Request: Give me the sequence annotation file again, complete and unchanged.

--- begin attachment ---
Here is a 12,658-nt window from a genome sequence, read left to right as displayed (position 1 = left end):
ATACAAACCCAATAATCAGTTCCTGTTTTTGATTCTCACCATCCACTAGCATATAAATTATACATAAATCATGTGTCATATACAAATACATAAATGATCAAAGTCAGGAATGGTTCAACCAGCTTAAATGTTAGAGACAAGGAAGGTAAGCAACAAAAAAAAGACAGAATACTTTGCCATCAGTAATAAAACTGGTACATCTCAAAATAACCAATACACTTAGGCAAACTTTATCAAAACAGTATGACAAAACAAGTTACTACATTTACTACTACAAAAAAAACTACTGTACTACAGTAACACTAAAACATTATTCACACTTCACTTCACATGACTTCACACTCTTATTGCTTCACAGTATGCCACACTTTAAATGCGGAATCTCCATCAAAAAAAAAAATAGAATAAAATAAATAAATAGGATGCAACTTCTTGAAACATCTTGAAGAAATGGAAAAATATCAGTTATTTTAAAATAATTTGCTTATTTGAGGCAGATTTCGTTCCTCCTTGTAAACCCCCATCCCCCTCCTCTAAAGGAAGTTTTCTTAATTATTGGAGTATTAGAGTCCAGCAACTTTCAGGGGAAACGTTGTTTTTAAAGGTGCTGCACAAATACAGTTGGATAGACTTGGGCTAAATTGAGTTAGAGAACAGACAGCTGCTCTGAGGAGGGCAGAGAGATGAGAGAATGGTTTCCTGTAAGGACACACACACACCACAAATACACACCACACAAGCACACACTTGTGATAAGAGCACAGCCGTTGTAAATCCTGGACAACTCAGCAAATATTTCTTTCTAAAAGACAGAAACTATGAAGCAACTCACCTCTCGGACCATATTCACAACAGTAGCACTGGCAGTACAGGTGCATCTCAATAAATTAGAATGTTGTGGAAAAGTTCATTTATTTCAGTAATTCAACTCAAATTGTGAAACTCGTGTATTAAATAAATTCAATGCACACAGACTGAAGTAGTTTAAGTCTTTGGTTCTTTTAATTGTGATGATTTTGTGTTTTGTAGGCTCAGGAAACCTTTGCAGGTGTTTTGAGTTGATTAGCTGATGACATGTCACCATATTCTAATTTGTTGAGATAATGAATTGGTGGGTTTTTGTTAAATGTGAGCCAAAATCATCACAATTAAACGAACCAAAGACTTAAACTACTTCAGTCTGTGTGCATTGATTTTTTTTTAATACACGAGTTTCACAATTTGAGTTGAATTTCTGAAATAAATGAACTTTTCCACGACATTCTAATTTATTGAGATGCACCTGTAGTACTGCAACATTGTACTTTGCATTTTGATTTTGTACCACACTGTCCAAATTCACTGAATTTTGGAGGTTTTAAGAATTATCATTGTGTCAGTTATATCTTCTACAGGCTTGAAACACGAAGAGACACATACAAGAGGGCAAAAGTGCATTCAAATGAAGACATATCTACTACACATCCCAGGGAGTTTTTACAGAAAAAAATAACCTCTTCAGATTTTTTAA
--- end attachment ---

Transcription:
Here is a 12,658-nt window from a genome sequence, read left to right as displayed (position 1 = left end):
ATACAAACCCAATAATCAGTTCCTGTTTTTGATTCTCACCATCCACTAGCATATAAATTATACATAAATCATGTGTCATATACAAATACATAAATGATCAAAGTCAGGAATGGTTCAACCAGCTTAAATGTTAGAGACAAGGAAGGTAAGCAACAAAAAAAAGACAGAATACTTTGCCATCAGTAATAAAACTGGTACATCTCAAAATAACCAATACACTTAGGCAAACTTTATCAAAACAGTATGACAAAACAAGTTACTACATTTACTACTACAAAAAAAACTACTGTACTACAGTAACACTAAAACATTATTCACACTTCACTTCACATGACTTCACACTCTTATTGCTTCACAGTATGCCACACTTTAAATGCGGAATCTCCATCAAAAAAAAAAATAGAATAAAATAAATAAATAGGATGCAACTTCTTGAAACATCTTGAAGAAATGGAAAAATATCAGTTATTTTAAAATAATTTGCTTATTTGAGGCAGATTTCGTTCCTCCTTGTAAACCCCCATCCCCCTCCTCTAAAGGAAGTTTTCTTAATTATTGGAGTATTAGAGTCCAGCAACTTTCAGGGGAAACGTTGTTTTTAAAGGTGCTGCACAAATACAGTTGGATAGACTTGGGCTAAATTGAGTTAGAGAACAGACAGCTGCTCTGAGGAGGGCAGAGAGATGAGAGAATGGTTTCCTGTAAGGACACACACACACCACAAATACACACCACACAAGCACACACTTGTGATAAGAGCACAGCCGTTGTAAATCCTGGACAACTCAGCAAATATTTCTTTCTAAAAGACAGAAACTATGAAGCAACTCACCTCTCGGACCATATTCACAACAGTAGCACTGGCAGTACAGGTGCATCTCAATAAATTAGAATGTTGTGGAAAAGTTCATTTATTTCAGTAATTCAACTCAAATTGTGAAACTCGTGTATTAAATAAATTCAATGCACACAGACTGAAGTAGTTTAAGTCTTTGGTTCTTTTAATTGTGATGATTTTGTGTTTTGTAGGCTCAGGAAACCTTTGCAGGTGTTTTGAGTTGATTAGCTGATGACATGTCACCATATTCTAATTTGTTGAGATAATGAATTGGTGGGTTTTTGTTAAATGTGAGCCAAAATCATCACAATTAAACGAACCAAAGACTTAAACTACTTCAGTCTGTGTGCATTGATTTTTTTTTAATACACGAGTTTCACAATTTGAGTTGAATTTCTGAAATAAATGAACTTTTCCACGACATTCTAATTTATTGAGATGCACCTGTAGTACTGCAACATTGTACTTTGCATTTTGATTTTGTACCACACTGTCCAAATTCACTGAATTTTGGAGGTTTTAAGAATTATCATTGTGTCAGTTATATCTTCTACAGGCTTGAAACACGAAGAGACACATACAAGAGGGCAAAAGTGCATTCAAATGAAGACATATCTACTACACATCCCAGGGAGTTTTTACAGAAAAAAATAACCTCTTCAGATTTTTTAA